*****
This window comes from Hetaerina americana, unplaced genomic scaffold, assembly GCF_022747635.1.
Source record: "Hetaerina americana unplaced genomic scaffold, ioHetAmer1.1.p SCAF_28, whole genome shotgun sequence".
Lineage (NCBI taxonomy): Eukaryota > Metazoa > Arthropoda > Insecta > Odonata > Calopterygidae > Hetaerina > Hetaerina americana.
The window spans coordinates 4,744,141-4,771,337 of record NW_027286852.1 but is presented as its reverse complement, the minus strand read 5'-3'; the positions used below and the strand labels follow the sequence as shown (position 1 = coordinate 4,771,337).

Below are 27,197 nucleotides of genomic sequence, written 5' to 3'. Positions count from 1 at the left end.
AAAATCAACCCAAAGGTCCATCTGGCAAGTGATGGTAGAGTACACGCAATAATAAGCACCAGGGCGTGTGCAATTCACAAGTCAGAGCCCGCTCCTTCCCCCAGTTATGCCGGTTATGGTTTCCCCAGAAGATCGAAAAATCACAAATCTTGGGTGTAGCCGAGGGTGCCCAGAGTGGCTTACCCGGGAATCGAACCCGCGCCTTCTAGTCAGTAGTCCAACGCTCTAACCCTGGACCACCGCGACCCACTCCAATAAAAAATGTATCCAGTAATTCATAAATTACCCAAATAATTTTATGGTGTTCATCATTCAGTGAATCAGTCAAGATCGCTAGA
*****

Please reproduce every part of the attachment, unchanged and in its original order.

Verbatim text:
This window comes from Hetaerina americana, unplaced genomic scaffold, assembly GCF_022747635.1.
Source record: "Hetaerina americana unplaced genomic scaffold, ioHetAmer1.1.p SCAF_28, whole genome shotgun sequence".
Lineage (NCBI taxonomy): Eukaryota > Metazoa > Arthropoda > Insecta > Odonata > Calopterygidae > Hetaerina > Hetaerina americana.
The window spans coordinates 4,744,141-4,771,337 of record NW_027286852.1 but is presented as its reverse complement, the minus strand read 5'-3'; the positions used below and the strand labels follow the sequence as shown (position 1 = coordinate 4,771,337).

Below are 27,197 nucleotides of genomic sequence, written 5' to 3'. Positions count from 1 at the left end.
AAAATCAACCCAAAGGTCCATCTGGCAAGTGATGGTAGAGTACACGCAATAATAAGCACCAGGGCGTGTGCAATTCACAAGTCAGAGCCCGCTCCTTCCCCCAGTTATGCCGGTTATGGTTTCCCCAGAAGATCGAAAAATCACAAATCTTGGGTGTAGCCGAGGGTGCCCAGAGTGGCTTACCCGGGAATCGAACCCGCGCCTTCTAGTCAGTAGTCCAACGCTCTAACCCTGGACCACCGCGACCCACTCCAATAAAAAATGTATCCAGTAATTCATAAATTACCCAAATAATTTTATGGTGTTCATCATTCAGTGAATCAGTCAAGATCGCTAGA